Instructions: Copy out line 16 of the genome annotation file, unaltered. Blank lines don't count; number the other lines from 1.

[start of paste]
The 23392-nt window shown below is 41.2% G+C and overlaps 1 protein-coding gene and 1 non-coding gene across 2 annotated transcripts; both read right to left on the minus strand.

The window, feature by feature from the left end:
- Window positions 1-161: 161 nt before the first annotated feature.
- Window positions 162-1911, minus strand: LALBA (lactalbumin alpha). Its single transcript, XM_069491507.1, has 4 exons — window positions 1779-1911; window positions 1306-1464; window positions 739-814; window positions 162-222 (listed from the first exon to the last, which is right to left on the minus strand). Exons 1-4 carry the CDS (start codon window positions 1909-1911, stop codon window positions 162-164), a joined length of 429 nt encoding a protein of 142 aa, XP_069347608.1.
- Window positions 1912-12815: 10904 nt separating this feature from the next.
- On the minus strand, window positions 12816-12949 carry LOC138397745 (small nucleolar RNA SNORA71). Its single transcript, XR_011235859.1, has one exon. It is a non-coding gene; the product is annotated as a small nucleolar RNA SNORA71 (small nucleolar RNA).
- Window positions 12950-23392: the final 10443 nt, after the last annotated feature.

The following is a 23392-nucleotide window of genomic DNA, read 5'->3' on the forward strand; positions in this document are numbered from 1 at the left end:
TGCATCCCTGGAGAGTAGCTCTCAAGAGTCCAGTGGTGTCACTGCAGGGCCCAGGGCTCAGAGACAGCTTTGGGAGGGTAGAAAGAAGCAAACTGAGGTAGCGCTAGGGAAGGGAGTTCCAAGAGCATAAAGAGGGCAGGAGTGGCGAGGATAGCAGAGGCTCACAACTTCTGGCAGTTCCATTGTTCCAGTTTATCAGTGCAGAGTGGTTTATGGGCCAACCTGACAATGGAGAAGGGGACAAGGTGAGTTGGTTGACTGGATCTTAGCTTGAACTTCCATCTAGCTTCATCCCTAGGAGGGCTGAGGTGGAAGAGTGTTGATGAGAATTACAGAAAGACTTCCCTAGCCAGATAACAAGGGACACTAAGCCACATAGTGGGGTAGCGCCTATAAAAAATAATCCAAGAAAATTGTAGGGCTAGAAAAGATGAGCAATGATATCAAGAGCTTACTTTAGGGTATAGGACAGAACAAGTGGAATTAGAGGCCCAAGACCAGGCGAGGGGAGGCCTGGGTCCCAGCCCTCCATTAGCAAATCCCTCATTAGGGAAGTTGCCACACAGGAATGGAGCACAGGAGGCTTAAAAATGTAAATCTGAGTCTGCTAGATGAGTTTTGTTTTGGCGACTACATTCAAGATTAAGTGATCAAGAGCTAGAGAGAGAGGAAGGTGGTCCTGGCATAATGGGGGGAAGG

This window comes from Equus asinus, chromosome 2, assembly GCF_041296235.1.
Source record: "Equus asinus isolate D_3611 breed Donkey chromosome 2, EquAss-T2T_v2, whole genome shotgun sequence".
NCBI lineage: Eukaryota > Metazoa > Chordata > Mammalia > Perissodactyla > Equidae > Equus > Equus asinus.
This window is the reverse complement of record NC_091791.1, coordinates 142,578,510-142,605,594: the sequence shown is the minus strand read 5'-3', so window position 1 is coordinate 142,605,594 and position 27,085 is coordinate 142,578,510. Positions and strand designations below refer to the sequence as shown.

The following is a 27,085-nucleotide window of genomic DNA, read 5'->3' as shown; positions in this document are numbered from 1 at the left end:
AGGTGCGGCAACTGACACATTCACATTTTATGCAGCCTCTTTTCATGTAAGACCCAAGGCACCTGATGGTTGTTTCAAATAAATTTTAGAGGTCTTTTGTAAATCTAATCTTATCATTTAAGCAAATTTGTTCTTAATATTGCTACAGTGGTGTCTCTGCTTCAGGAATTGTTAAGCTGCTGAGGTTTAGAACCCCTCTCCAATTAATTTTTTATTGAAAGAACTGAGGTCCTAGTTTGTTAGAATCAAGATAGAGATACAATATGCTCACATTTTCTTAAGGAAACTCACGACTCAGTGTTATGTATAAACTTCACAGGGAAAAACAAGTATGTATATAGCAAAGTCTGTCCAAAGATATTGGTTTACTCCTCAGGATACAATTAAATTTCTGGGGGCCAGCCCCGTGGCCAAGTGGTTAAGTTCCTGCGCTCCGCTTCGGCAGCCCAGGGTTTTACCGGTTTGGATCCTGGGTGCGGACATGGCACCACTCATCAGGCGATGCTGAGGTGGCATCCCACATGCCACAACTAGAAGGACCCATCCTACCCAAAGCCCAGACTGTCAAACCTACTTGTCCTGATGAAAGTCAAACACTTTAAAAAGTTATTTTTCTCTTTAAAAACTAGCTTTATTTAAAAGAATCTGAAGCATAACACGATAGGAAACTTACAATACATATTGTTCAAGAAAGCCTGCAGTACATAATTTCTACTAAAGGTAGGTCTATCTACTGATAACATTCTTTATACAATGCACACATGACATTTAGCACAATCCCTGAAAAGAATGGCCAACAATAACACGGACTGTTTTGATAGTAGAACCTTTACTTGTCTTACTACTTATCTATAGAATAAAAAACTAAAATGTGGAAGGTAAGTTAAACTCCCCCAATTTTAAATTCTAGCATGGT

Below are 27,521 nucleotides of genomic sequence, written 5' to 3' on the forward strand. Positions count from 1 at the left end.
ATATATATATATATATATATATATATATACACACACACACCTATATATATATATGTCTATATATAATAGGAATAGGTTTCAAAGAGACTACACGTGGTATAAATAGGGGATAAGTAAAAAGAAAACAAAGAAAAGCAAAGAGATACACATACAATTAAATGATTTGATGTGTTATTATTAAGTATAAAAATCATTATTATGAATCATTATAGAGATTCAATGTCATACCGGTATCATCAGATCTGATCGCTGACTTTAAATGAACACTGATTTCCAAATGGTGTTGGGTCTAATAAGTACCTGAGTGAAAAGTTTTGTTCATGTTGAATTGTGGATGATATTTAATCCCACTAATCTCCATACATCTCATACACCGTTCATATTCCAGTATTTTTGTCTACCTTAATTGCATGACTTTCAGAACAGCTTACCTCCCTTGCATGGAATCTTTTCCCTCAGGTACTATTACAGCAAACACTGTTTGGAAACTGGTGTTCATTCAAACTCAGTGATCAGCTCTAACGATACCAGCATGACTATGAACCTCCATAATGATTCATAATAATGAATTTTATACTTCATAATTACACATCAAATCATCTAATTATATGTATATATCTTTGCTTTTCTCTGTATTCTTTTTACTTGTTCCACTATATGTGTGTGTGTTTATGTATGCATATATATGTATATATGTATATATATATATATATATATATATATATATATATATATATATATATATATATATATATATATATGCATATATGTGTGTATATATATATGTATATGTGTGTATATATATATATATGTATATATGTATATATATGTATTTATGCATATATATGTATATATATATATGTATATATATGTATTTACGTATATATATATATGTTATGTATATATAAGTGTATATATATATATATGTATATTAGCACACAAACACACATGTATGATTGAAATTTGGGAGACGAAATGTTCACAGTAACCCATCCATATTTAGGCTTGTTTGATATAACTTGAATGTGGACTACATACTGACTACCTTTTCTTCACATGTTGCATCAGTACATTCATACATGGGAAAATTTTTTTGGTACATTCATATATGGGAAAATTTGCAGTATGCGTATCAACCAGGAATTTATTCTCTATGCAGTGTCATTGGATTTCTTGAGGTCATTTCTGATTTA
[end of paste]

Below are 27,521 nucleotides of genomic sequence, written 5' to 3' on the forward strand. Positions count from 1 at the left end.